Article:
7 Things you didn't know about HPV

Find out more about HPV

HPV. Getty

1. HPV is common

It’s so common, you’ve probably had it. Kids have warts on their hands and feet from HPV. Some children are born exposed. Most sexually active adults will acquire HPV. It’s the most common STD. About 14 million will acquire HPV this year in the US.

The vaccine is recommended for everyone age 11 or 12. It consists of 3 shots. The first shot is followed by a second 1-2 months later and a 3rd 6 months later.

If this round of vaccination is missed, catch-up vaccination is recommended for females and males who have sex with males up to age 26 and for other males up to the age of 21.

2. There isn’t just one type of HPV.

Over 170 types of HPV have been named – well, actually numbered.

The two most common causes of cancer – cervical cancer in women – are 16 and 18. They have accounted for 70% of cervical cancers – but hopefully less in the future as both of these types are included vaccination reduces their prevalence.

There are other high risk types and together with 16 and 18, HPV from one of these types is found in 99% of cervical cancers: 31, 33, 35, 39, 45, 51, 52, 56, 58, 59, 66, 68, 69, 73, 82.

The two most common causes of genital warts are 6 and 11, which are also included in HPV vaccines, and cause 90% of genital warts (and 90% of recurrent respiratory papillomatosis).

There are many types that cause warts elsewhere (like on hands or feet): 1,2,3,4,7,8,10,63.

The characteristic look of these warts often corresponds with which type of HPV they are – flat, plantar, or common warts.

The two most common vaccines, Gardasil and Cervarix, protect against 16 and 18 (cervical cancer), while Gardasil also protects against 6 and 11 (genital warts). A new version of the Gardasil vaccine, called Gardasil 9, protects against even more cancer causing types.

They have added 31, 33, 45, 52 and 58, which are thought to cause 20% of cervical cancer, to the 16,18, which are associated with 70% of cervical cancer (and 6/11 for genital wart coverage).

3. HPV is tied to throat cancer.

Those with head and neck cancers are 15x more likely to be infected with HPV in their mouths than those who don’t have these cancers.

A study from Johns Hopkins found HPV in 25% of head and neck cancers ; 90% of those cancers with HPV had HPV 16. These cancers include: Head and Neck Squamous Cell Cancers such as throat, tongue, and tonsil.

Recent years have seen a rise in Head and Neck Cancers, including those identified as associated with HPV. Doctors have been seeing cancers in people who are younger and healthier. The disease used to be largely associated with smoking and alcohol. Men, though, still have higher rates than women and these cancers are more common in smokers and those who consume more alcohol.

3. Babies can get HPV infections too

Recurrent respiratory papillomatosis is a disease where growth from HPV occur in the respiratory tract, especially the larynx or voice box. It can occur when a child is born to a mother infected with HPV and is associated with HPV 6 and 11.

There are about 20,000 cases a year in the US. It can cause a hoarse voice or difficulty breathing if the HPV-growths become too large. There isn’t a way to prevent these growths from recurring; they simply are removed by surgeons, especially with small laser treatments.

4. Most HPV infections fade away

In a study of young men and women, HPV infections cleared in 70% in 1 year and 90% in 2 years, but persisted in 5-10% of women, which is what can be tied to cervical cancer.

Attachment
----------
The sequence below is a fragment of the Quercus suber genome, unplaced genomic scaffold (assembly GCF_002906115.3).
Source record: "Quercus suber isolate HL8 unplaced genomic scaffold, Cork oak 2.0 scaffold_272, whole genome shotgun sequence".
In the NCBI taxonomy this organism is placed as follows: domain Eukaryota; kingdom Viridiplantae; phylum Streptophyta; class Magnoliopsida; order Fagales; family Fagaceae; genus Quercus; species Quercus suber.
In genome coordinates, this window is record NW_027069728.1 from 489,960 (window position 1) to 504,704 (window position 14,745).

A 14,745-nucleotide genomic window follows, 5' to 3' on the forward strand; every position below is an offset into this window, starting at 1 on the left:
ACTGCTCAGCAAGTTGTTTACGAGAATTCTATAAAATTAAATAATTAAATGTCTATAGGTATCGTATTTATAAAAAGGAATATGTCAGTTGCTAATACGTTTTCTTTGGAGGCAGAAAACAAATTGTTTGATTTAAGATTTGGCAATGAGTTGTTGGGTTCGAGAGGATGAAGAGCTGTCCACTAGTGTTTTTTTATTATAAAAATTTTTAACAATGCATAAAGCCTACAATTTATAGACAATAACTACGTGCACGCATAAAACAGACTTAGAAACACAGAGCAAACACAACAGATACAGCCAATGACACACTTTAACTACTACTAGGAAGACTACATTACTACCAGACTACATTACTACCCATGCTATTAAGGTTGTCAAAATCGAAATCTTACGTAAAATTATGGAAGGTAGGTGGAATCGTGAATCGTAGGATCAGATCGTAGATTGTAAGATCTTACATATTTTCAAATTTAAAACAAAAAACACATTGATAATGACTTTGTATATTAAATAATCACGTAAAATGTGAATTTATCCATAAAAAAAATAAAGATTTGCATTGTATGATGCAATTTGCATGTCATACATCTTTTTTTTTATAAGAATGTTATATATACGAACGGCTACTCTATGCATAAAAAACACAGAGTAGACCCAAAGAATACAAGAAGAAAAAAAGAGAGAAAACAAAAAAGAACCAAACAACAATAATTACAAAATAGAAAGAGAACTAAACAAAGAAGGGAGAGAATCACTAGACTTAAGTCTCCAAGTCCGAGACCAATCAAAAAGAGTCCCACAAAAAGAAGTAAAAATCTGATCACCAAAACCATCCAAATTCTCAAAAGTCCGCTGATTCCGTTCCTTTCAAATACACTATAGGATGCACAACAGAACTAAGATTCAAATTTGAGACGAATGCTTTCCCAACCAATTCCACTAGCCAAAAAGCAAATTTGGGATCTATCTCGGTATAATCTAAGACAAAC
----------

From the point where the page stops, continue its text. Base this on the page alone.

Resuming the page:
5. There isn’t a test to say you’re HPV-free

The only test commonly used by healthcare practitioners is a gynecologic swab (which may be obtained while a Pap smear is performed).

In the US, women generally over 30 are tested by a swab to see whether they have a strain of HPV. It may not pick up all strains a woman carries. The test may be only run for a few types or may just pick up some types when a woman has more than one. In the future, some women may be tested only for HPV, as a replacement of the traditional Pap smear. It also does not test for oral HPV, as it is only a cervical gynecologic test. There aren’t any approved tests for men in the US to test for HPV.

6. Women still get cervical cancer from HPV

The vaccines do not cover all types of HPV. The vaccine usually covers just the 2 most common causes of cancer – not all. Many women haven’t been vaccinated and were too old when vaccination started. Pap smears don’t find all cancers; not all women regularly have their pap smears.

Worldwide, half a million women develop cervical cancer each year. It’s the second most common cancer in women worldwide. About 274,00 die each year from cervical cancer.

In 2011 alone, 12,109 were diagnosed with cervical cancer, 4,092 died in the US. In the US, rates are highest in the South – especially Texas, Louisiana, Mississippi, Florida. Transmission occurs silently; the partner who transmits the infection does not know the person newly infected does not know. The cancer may take a decade or more to develop. Women need to continue with pap smears – even if they are no longer sexually active and even if they have been vaccinated.

Using condoms or barrier protections reduce the chance of acquiring HPV, but don’t eliminate it. Fewer sexual partners reduces the amount of exposure to HPV, but transmission can occur from just one person.

Some types of HPV are also associated with vaginal cancers.

7. Men also get cancer from HPV

Oral cancer is more common in men than women. Penile cancer is associated with HPV, as is anal cancer, which occurs more frequently in men who have sex with men.

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